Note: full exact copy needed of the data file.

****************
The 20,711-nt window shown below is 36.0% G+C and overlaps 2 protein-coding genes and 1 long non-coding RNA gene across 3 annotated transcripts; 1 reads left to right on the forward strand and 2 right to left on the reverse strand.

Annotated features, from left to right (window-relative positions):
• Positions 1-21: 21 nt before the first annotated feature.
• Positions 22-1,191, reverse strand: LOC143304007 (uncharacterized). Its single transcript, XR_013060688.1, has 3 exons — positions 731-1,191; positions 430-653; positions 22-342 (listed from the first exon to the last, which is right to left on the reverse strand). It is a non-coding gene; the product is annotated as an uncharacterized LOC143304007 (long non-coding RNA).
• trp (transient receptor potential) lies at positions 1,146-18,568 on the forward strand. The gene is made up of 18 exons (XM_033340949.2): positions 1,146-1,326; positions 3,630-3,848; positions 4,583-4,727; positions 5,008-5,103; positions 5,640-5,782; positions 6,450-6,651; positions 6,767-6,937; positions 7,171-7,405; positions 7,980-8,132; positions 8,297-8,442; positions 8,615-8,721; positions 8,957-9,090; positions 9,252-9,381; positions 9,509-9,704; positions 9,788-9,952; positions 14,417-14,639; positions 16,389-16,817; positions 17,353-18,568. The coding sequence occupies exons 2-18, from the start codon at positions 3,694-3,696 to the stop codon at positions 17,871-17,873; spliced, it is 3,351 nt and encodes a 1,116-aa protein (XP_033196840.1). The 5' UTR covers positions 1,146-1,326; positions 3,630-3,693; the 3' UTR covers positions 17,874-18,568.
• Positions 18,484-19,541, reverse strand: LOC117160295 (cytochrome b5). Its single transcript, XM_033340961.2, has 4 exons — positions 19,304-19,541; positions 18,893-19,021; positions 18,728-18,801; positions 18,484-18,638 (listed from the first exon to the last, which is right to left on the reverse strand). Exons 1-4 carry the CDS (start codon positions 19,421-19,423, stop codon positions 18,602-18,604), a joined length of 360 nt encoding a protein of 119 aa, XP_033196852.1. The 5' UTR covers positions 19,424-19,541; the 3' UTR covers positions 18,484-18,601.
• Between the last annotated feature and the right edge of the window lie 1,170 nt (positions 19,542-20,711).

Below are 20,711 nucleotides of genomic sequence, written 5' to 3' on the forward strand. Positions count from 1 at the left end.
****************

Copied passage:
The 20,711-nt window shown below is 36.0% G+C and overlaps 2 protein-coding genes and 1 long non-coding RNA gene across 3 annotated transcripts; 1 reads left to right on the forward strand and 2 right to left on the reverse strand.

Annotated features, from left to right (window-relative positions):
• Positions 1-21: 21 nt before the first annotated feature.
• Positions 22-1,191, reverse strand: LOC143304007 (uncharacterized). Its single transcript, XR_013060688.1, has 3 exons — positions 731-1,191; positions 430-653; positions 22-342 (listed from the first exon to the last, which is right to left on the reverse strand). It is a non-coding gene; the product is annotated as an uncharacterized LOC143304007 (long non-coding RNA).
• trp (transient receptor potential) lies at positions 1,146-18,568 on the forward strand. The gene is made up of 18 exons (XM_033340949.2): positions 1,146-1,326; positions 3,630-3,848; positions 4,583-4,727; positions 5,008-5,103; positions 5,640-5,782; positions 6,450-6,651; positions 6,767-6,937; positions 7,171-7,405; positions 7,980-8,132; positions 8,297-8,442; positions 8,615-8,721; positions 8,957-9,090; positions 9,252-9,381; positions 9,509-9,704; positions 9,788-9,952; positions 14,417-14,639; positions 16,389-16,817; positions 17,353-18,568. The coding sequence occupies exons 2-18, from the start codon at positions 3,694-3,696 to the stop codon at positions 17,871-17,873; spliced, it is 3,351 nt and encodes a 1,116-aa protein (XP_033196840.1). The 5' UTR covers positions 1,146-1,326; positions 3,630-3,693; the 3' UTR covers positions 17,874-18,568.
• Positions 18,484-19,541, reverse strand: LOC117160295 (cytochrome b5). Its single transcript, XM_033340961.2, has 4 exons — positions 19,304-19,541; positions 18,893-19,021; positions 18,728-18,801; positions 18,484-18,638 (listed from the first exon to the last, which is right to left on the reverse strand). Exons 1-4 carry the CDS (start codon positions 19,421-19,423, stop codon positions 18,602-18,604), a joined length of 360 nt encoding a protein of 119 aa, XP_033196852.1. The 5' UTR covers positions 19,424-19,541; the 3' UTR covers positions 18,484-18,601.
• Between the last annotated feature and the right edge of the window lie 1,170 nt (positions 19,542-20,711).

Below are 20,711 nucleotides of genomic sequence, written 5' to 3' on the forward strand. Positions count from 1 at the left end.